Skip to content

What is Design Thinking – again❓Understanding Design Thinking, its Resilience and Importance of a Coaching Approach

By Karla Schlaepfer
Design Thinking, Innovation, Team Coaching

Revisiting the famous human-centered Innovation Process

Introduction: Design Thinking’s Resilience in Innovation

Some talk about the demise of Design Thinking. Yet, it’s evident that this human-centered innovation process not only retains its value but also holds greater potential when augmented with AI tools.

Understanding Design Thinking: A Primer

In in this post, I’m looping back and focusing on a short summary of the Design Thinking process. Design Thinking is an agile problem-solving framework. Unlike other innovation frameworks, design thinking uses empathetic observation to focus on real or uncovered needs first before diving into ideation and solution finding. In Design Thinking terms, the first steps are devoted to understanding the problem in the “problem space” before moving into the “solution space.”

The Roots of Design Thinking

The process of design thinking is derived from the methods that designers, architects, and engineers all use to do their work. This framework is used to discover and develop solutions to problems that may or may not actually be design specific. The actual “think from the user-perspective” concept has been around for decades, but in the past five to 10 years, IDEO, a US design consultancy, has championed the process as an alternative to a purely analytical approach to problem-solving.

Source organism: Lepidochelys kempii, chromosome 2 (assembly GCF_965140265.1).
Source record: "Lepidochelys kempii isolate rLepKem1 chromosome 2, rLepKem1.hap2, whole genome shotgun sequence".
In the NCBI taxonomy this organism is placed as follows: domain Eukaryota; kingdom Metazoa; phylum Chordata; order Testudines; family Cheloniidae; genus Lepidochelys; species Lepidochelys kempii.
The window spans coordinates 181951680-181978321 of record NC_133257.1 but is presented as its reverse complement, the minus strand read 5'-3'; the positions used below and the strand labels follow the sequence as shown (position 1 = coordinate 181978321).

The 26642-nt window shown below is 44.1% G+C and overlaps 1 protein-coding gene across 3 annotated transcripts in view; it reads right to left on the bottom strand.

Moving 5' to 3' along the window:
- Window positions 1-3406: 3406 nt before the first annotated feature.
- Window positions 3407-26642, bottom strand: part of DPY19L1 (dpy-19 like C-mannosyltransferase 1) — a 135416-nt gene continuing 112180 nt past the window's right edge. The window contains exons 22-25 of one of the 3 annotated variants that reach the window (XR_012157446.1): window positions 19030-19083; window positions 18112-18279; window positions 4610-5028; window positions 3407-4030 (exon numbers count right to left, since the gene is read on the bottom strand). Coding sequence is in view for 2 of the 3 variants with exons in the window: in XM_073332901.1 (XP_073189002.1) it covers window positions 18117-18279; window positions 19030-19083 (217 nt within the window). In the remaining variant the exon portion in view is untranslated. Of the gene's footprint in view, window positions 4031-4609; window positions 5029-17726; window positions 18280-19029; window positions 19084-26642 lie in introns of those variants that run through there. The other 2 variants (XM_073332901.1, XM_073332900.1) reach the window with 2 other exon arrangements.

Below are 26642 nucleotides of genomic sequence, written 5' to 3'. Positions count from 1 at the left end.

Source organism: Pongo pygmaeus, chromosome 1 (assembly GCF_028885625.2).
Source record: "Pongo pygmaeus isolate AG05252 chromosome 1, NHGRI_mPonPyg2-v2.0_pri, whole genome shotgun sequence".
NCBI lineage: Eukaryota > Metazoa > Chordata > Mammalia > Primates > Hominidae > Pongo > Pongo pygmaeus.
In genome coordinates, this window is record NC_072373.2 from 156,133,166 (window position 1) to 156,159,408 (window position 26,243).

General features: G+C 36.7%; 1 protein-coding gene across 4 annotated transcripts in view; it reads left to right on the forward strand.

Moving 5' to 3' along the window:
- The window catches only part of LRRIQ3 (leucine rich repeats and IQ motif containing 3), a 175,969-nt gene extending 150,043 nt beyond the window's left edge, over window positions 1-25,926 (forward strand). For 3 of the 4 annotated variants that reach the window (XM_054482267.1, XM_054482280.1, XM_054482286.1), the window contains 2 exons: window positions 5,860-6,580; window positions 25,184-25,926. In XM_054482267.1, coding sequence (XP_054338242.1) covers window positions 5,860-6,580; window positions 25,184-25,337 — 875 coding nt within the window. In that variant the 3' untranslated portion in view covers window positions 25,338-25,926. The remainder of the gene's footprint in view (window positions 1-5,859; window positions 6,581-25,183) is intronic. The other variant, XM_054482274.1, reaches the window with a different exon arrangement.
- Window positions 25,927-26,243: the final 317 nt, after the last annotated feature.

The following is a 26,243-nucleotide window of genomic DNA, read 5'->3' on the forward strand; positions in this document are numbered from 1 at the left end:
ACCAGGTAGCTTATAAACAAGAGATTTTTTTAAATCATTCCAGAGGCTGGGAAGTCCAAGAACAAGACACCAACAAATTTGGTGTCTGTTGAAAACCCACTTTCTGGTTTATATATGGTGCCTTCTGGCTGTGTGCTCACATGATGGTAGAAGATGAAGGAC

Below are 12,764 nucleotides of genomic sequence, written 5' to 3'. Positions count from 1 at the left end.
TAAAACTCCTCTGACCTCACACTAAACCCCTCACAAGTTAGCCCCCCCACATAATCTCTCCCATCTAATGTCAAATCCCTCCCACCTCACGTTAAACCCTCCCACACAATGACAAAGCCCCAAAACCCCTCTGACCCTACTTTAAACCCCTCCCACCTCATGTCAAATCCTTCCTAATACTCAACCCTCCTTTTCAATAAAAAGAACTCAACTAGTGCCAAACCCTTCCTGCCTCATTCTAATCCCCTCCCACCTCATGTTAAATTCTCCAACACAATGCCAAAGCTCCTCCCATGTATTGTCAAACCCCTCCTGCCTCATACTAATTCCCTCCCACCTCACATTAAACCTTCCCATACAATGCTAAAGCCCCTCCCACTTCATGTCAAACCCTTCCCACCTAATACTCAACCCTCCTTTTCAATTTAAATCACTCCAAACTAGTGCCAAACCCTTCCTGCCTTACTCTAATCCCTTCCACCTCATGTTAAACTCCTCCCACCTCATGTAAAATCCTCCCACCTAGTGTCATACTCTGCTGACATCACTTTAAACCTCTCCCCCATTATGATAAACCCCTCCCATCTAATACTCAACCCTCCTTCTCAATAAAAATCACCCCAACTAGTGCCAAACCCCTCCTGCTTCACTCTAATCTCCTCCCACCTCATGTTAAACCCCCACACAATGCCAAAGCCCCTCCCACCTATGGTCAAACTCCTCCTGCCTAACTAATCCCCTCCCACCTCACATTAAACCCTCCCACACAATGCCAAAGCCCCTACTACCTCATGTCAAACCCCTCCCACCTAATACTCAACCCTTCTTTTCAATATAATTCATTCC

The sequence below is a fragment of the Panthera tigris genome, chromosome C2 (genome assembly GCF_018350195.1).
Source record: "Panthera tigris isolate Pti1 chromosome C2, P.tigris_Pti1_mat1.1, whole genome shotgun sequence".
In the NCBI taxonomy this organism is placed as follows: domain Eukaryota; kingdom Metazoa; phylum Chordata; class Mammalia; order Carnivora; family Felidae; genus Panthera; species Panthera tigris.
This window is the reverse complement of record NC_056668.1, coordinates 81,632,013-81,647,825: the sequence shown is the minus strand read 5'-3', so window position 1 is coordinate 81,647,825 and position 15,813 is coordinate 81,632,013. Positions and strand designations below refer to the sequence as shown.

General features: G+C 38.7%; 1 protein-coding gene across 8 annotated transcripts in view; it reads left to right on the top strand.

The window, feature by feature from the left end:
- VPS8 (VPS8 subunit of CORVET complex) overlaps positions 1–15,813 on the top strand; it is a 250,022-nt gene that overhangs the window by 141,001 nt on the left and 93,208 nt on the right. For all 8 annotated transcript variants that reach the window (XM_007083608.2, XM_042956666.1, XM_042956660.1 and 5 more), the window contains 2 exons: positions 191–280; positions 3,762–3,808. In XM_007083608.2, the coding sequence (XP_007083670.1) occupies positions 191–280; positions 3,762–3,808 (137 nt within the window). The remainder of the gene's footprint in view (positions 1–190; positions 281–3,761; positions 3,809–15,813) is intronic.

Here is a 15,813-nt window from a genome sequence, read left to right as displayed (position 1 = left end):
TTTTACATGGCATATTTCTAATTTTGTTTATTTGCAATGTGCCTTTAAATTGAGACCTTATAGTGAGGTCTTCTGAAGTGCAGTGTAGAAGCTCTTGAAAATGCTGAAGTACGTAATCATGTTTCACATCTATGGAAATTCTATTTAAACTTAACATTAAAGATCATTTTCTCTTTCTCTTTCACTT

Tim Brown, executive chair of IDEO:

Quote from TIm Brown on Design thinking.

Brown and the team at IDEO understand that effective design thinking entails an observation that leads to insights. Those insights then lead to products and services that make a positive impact in business and in our society.

The Impact of Design Thinking: Business Cases

Numerous case studies and resources demonstrate the tangible business outcomes achieved through Design Thinking methodologies.

For instance, companies like Airbnb have utilized Design Thinking to reimagine their customer experiences, resulting in increased user satisfaction and revenue growth. Additionally, organizations such as IBM have leveraged Design Thinking to drive product innovation, leading to the development of groundbreaking solutions like Watson. These success stories underscore the continued relevance and effectiveness of Design Thinking in driving business innovation

The Design Thinking Process

What are the five stages of the design thinking process?

Design thinking is broken down into a cyclical series of five stages. It is a flexible methodology, with each step building on the results of the previous one.

The five phases are:

  1. Empathize through observation
  2. Define the challenge
  3. Ideate as many ideas as possible
  4. Prototype a solution
  5. Test your work and iterate
Image showing the 5 steps of design thinking

1. Empathize through observation